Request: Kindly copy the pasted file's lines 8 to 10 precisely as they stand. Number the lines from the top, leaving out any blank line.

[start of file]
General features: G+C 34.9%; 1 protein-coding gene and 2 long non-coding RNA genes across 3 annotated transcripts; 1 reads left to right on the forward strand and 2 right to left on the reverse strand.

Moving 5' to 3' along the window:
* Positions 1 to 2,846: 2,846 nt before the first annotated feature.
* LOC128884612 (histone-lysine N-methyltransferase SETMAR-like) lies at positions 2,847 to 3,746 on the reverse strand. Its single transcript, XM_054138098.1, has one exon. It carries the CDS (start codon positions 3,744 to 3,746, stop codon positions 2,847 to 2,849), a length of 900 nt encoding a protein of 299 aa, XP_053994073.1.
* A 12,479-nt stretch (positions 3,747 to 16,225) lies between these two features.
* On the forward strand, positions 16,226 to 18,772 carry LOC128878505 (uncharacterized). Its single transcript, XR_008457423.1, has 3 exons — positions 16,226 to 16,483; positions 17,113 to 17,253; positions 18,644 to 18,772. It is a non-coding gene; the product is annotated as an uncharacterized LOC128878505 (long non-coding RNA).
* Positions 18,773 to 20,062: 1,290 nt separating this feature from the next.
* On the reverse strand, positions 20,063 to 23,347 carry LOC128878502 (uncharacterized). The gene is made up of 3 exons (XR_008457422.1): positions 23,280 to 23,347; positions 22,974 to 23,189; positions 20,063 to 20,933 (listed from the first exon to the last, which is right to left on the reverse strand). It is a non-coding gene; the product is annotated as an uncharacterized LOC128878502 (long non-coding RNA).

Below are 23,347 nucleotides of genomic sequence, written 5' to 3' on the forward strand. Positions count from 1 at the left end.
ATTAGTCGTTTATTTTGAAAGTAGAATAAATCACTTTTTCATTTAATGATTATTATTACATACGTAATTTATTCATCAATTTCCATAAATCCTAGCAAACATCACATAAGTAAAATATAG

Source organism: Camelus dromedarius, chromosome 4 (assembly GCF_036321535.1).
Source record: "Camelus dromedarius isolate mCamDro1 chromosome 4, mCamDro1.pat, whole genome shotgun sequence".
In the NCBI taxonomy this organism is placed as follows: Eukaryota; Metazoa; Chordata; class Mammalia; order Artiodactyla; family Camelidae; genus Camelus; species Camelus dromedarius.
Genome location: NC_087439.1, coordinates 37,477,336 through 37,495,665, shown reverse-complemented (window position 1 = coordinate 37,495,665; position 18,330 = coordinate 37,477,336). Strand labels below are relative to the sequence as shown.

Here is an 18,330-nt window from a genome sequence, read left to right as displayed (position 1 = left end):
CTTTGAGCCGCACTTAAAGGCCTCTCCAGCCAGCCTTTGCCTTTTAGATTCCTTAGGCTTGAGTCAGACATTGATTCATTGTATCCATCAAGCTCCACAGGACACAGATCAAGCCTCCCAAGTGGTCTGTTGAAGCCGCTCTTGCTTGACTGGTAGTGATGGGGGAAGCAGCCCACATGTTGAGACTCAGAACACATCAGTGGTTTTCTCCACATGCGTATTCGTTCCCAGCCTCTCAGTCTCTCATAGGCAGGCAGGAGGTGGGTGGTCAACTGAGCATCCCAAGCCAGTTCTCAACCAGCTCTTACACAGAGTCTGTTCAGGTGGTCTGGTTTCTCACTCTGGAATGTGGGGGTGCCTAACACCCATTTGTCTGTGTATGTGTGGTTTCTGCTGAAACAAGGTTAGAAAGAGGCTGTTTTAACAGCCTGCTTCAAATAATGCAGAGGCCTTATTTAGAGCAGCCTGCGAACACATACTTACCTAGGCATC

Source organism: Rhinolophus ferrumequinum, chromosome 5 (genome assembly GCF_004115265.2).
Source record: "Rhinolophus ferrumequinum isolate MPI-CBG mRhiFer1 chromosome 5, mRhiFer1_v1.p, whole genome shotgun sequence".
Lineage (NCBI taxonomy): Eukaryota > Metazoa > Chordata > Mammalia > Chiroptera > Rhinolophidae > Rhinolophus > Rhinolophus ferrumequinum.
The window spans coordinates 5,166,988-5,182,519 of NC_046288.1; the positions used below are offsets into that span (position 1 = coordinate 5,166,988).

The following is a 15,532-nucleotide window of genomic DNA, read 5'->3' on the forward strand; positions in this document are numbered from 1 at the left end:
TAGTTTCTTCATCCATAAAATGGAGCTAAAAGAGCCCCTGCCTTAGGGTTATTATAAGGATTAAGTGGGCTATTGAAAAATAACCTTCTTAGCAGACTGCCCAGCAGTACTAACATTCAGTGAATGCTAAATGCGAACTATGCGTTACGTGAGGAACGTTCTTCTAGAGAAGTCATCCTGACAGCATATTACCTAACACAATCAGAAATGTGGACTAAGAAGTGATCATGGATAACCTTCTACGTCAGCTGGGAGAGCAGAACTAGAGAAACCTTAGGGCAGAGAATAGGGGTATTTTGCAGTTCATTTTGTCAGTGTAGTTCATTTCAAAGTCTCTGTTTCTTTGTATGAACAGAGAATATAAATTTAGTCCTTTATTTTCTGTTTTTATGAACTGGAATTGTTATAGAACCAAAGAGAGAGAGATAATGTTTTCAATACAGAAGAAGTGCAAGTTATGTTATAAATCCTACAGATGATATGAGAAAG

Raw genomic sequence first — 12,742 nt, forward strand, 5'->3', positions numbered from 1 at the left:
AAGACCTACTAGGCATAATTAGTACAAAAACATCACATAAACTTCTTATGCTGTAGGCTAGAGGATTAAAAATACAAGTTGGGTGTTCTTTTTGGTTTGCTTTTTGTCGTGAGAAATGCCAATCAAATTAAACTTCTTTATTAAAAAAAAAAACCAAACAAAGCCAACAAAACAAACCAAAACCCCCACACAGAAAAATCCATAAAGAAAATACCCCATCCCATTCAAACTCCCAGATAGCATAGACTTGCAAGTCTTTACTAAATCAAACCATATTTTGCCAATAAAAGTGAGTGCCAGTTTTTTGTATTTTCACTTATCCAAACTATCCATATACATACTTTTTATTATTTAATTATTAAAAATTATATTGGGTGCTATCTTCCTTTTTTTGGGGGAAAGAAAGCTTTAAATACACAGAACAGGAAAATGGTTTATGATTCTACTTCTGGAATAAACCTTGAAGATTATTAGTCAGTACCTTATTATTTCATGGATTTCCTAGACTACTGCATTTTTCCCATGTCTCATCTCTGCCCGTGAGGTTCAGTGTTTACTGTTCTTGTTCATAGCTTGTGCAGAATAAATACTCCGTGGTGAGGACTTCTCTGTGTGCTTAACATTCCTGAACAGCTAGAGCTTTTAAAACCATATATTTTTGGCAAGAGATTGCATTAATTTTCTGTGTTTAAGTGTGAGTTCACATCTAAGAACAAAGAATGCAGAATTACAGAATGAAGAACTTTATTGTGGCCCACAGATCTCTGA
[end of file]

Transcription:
* On the reverse strand, positions 20,063 to 23,347 carry LOC128878502 (uncharacterized). The gene is made up of 3 exons (XR_008457422.1): positions 23,280 to 23,347; positions 22,974 to 23,189; positions 20,063 to 20,933 (listed from the first exon to the last, which is right to left on the reverse strand). It is a non-coding gene; the product is annotated as an uncharacterized LOC128878502 (long non-coding RNA).

Below are 23,347 nucleotides of genomic sequence, written 5' to 3' on the forward strand. Positions count from 1 at the left end.
ATTAGTCGTTTATTTTGAAAGTAGAATAAATCACTTTTTCATTTAATGATTATTATTACATACGTAATTTATTCATCAATTTCCATAAATCCTAGCAAACATCACATAAGTAAAATATAG